Significant Changes in Store for Consumer Finance Businesses – What You Need to Know Now About the CFPB’s New Arbitration Rules
On May 5, 2016, the Consumer Financial Protection Bureau (“CFPB”) issued new proposed rules for consumer financial services contracts. The proposed rules have two major components. First, the proposed rules prohibit class action waivers in pre-dispute arbitration agreements and require specific language in pre-dispute arbitration agreements noting the consumer’s right to file or participate in a class action. Second, they require providers of consumer financial services or products with pre-dispute arbitration provisions to provide detailed information to the CFPB concerning arbitrations. Industry observers anticipated the proposed rules, which are open for public comment after publishing in the Federal Register, following the CFPB’s issuance of its March 2015 Arbitration Study and October 2015 outline of proposals. While the proposed rules do not ban arbitration, providers of consumer financial services and products with pre-dispute arbitration provisions cannot use arbitration agreements to avoid class actions and must report detailed information about the arbitrations to the CFPB. With the publication of the proposed rules, therefore, we outline below some of the issues providers of consumer financial products or services should consider now.
Do The Proposed Rules Apply To My Products Or Services?
The proposed rules apply to a broad swath of financial products and services. In passing the Dodd-Frank Act, Congress barred the use of arbitration agreements in connection with mortgage loans and directed the CFPB to consider arbitration in other consumer contracts. The proposed rules would be applied to providers who lend, store, move, or exchange money. These include providers that:
The rules appear to cover most consumer financial services providers including banks, others lenders including credit card issuers and student loan originators, credit reporting agencies, and automobile lenders. If your business provides financial services or products to consumers, the CFPB intends a broad interpretation and as such the proposed rules very well could impact your use of pre-dispute arbitration agreements.
When Do The Proposed Rules Take Effect?
The proposed rules do not take effect unless they become final, and the public comment process may impact the ultimate text of the rule. Even if the proposed rules are adopted in their current form, the ban on class action waivers would apply only to agreements entered into after 180 days from the effective date of the regulation. Therefore, the final regulation would not be applied to arbitration agreements until 2017 at the earliest. Moreover, a legal challenge to the new rules, once implemented, is likely.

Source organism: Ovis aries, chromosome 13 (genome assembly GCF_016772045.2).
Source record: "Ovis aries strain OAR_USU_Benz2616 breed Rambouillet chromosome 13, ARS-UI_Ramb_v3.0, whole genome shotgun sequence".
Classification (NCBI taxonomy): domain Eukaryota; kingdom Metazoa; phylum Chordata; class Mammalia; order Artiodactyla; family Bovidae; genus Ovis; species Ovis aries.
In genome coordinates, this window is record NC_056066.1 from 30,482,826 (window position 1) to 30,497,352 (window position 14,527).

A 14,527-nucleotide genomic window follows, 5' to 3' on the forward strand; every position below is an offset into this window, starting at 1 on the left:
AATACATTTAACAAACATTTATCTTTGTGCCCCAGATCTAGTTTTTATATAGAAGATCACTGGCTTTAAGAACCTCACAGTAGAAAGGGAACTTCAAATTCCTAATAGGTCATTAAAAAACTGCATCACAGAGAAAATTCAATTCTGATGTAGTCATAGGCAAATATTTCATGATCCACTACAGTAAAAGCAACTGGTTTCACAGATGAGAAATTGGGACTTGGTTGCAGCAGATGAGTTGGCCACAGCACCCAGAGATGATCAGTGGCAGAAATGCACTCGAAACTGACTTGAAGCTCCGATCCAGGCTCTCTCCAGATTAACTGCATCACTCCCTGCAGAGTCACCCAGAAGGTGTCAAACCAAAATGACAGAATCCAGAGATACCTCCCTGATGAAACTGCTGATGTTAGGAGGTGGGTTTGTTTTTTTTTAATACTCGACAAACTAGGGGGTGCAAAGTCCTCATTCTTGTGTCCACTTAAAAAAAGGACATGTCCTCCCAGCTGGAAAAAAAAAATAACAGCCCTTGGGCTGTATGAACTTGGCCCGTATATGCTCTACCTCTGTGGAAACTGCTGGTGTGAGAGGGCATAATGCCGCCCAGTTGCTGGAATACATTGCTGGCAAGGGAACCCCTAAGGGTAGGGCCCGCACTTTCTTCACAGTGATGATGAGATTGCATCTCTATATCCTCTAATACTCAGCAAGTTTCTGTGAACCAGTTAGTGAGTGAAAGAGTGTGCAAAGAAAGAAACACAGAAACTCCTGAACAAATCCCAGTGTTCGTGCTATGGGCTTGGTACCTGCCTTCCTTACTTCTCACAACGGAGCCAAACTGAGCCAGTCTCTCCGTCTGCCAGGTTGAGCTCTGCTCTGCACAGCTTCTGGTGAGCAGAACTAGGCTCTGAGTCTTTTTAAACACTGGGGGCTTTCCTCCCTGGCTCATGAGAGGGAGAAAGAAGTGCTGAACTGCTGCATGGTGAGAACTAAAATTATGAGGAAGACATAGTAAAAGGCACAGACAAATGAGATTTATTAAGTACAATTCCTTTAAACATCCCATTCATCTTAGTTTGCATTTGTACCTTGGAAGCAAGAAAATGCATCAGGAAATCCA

What Should We Do Now?
Providers of consumer financial services or products should take advantage of this time to review their arbitration agreements to determine if they comply with the rules. If non-compliant, the providers should revise their arbitration agreements to eliminate class action waivers and to add the required language noting that there is no restriction on class actions.
What Do The Proposed Rules Require For Arbitration Agreements?
The proposed rules prohibit providers of certain consumer financial products or services from using an arbitration agreement to block class actions. Further, consumers must be apprised that arbitration cannot prevent them from participating in a class action. The CFPB’s stated basis for making these changes is its preliminary finding in its 2015 Study that the class action is a “more effective” means to address purported violations of consumers’ rights than individual actions, in court or arbitration. The authority of the CFPB to issue these regulations is likely to be the subject of future litigation, particularly given that these proposed rules challenge a line of Supreme Court precedent that allowed the enforcement of class-action waivers in contracts.
What Else Do The Proposed Rules Require?
The less publicized portion of the proposed rules would impose a significant data collection burden by requiring any providers who utilize pre-dispute arbitration agreements to collect and submit to the CFPB detailed records relating to any consumer arbitrations. The driver for this portion of the proposed rules appears to be the CFPB’s stated goal to foster transparency in the arbitration of consumer disputes. The CFPB also appears interested in using this information to monitor the efficacy of arbitrations, in an effort to ensure that arbitrations are not skewed towards the providers of consumer financial services or products.
Preparing for the implementation of the final rules is recommended, given the significant changes in both contracting language and regulatory reporting contemplated by the proposed rules.
Phillip A. Harris